It’s been just a year since the Women’s March in January, 2017. During that year I decided to run for office, knocked on doors, crafted policy statements, and was elected to local office. That’s my story. Behind other doors lay other stories: of sexual assault, harassment, mansplaining and diminishment, and every shape and form of bad behavior, policy, and pattern that necessitated the need for a woman’s march. We lived through the MeToo movement, and now Time’s Up. Through it all we relived our past and present pain, and wanted to believe that this year would be the one when it would end. Continue reading
My readers probably know that since last year’s election, I have become a bit of an activist. There are so many things to protest, where is a woman to start? Women’s issues, healthcare, financial regulations, voter’s rights, jobs, taxes, the environment . . . and so it goes. In March I met with a few friends and made a suggestion: we should hold our own march. I’m not sure at the time that they believed it would happen, but it did. With the tremendous support of my husband and a few good friends, we pulled it off. And so was born the Climate March Pottstown. Continue reading
I just got back from visiting my parents in New England. My father has severe dementia and barely recognizes me, and my mother is becoming more frail and declining cognitively. When I get a phone call from the assisted living facility where they live it usually means that something is wrong. Lately it’s been my mother. She had been in the hospital after a fall and was going to a rehabilitation center. I had to convince her to go, so I wanted to go and provide my support. I try to make the drive without stopping often; one stop usually does it for me. I fill up the gas tank, hit the bathroom, and grab a drink or a snack. On this trip I was nearly out of gas when I saw a sign for Newtown/Sandy Hook. I can’t explain exactly why that had such an impact on me, but it did. I pulled off the highway. After filling up with gas, I headed down the road to see the school. Continue reading
Larry and I got back from vacation a few days ago. While we are still recovering from jet lag, we jumped back into our lives. The dogs need to be walked, and laundry awaits. As I listen to the wind outside and watch the temperature drop, I remember the warm breezes of the Big Island of Hawai’i. This was our first time in Hawai’i and we decided to get a bit off the beaten path. No beaches for us. On the Big Island we were greeted by highly changeable weather and micro-climates, and found common ground with the people we met, both tourists and residents. The population is diverse. Native Hawaiians live beside mainland transplants looking for warmer climes, descendants of Chinese and Japanese immigrants, and every other race and creed. We learned that Hawaiians are not shy about expressing their opinions. They were enthusiastic participants in the Women’s March on Washington in Kona. I think this may have been the last Women’s March in the world. We joined in, and my pussyhat came along for the ride. Continue reading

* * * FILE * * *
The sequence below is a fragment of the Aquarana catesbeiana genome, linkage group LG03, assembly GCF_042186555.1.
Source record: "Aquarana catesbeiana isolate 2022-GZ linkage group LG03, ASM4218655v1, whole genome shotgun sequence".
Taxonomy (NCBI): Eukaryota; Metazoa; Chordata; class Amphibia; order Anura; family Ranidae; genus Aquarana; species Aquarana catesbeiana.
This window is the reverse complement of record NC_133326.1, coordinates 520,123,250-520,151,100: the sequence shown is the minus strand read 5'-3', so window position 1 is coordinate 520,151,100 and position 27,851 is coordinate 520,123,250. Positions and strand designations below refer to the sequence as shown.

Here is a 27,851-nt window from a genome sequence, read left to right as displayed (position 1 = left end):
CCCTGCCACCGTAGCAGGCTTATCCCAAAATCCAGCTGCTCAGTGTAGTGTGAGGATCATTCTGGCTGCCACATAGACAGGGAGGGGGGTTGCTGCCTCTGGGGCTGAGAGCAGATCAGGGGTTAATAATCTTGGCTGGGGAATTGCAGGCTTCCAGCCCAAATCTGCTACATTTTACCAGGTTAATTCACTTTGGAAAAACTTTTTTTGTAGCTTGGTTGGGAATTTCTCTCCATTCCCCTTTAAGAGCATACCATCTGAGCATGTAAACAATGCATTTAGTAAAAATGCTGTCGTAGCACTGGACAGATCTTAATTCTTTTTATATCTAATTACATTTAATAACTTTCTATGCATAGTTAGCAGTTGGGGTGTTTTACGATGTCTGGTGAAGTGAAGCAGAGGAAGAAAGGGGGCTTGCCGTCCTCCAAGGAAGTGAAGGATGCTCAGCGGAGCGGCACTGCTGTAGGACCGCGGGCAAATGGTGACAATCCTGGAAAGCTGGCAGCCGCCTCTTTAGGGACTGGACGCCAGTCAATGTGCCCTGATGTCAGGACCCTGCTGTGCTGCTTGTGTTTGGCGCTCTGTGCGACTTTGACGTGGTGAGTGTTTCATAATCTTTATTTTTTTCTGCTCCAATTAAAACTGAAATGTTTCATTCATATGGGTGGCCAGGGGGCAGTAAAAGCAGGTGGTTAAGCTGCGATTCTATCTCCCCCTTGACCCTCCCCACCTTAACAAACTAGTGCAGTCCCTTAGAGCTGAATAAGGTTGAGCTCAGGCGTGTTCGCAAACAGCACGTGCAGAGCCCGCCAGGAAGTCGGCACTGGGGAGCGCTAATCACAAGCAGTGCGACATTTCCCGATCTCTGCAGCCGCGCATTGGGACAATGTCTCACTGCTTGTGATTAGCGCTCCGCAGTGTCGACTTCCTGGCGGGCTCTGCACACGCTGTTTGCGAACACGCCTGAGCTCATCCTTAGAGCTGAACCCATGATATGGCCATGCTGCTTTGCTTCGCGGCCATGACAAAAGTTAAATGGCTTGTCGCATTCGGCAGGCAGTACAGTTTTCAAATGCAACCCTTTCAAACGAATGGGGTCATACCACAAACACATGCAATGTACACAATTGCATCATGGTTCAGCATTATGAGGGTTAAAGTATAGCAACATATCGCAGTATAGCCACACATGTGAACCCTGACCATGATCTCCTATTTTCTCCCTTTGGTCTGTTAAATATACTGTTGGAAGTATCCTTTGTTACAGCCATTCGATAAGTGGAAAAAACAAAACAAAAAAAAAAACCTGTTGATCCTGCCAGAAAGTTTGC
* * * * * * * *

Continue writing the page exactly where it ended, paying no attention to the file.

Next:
As you know by now I have a vegetable garden. I also have a large backyard, something I have never had in the past. This time of year it’s a lot of physical work. Where to start? What are my priorities? How do I overcome obstacles? To make a long story short, last week I came down with some bad poison ivy. It started on my face with a swollen eye, and slowly broke out all over the rest of my body. Each day was a new surprise: my torso, the back of my legs, my back. The doctor had a miracle cure called Prednisone. I’d like to invoke another analogy in this post about our presidential race. Sometimes when I read the news it feels like a poison is spreading all over our country. We are told to hate, to fear, to fight back, and to mistrust. This too is popping up just when you least expect it. The cure is more complicated than a daily pill. Continue reading
Last month a larger and more enthusiastic book group met at my local library. The two person book group had grown with the addition of most of the knit group and a few others into a fourteen person group with standing room only. We read “All the Light We Cannot See.” For anyone who hasn’t yet read it, I highly recommend it. Yes, it’s about Nazi Germany, but it’s also about the strength of the human spirit and relationships and the will to survive. The book is redolent with metaphors, starting and ending with the title. The hero is a blind French girl. The story mostly takes place when the Germans are occupying France and imposing their brutal will on the population. Not much light, eh? Yet, the book is full of hope. The young French girl, Marie-Laure shows everyone around her that she sees everything, even without eyesight. Continue reading
I thought I would end my three days of quotes by skipping ahead two hundred years to the 21st century and our current First Lady.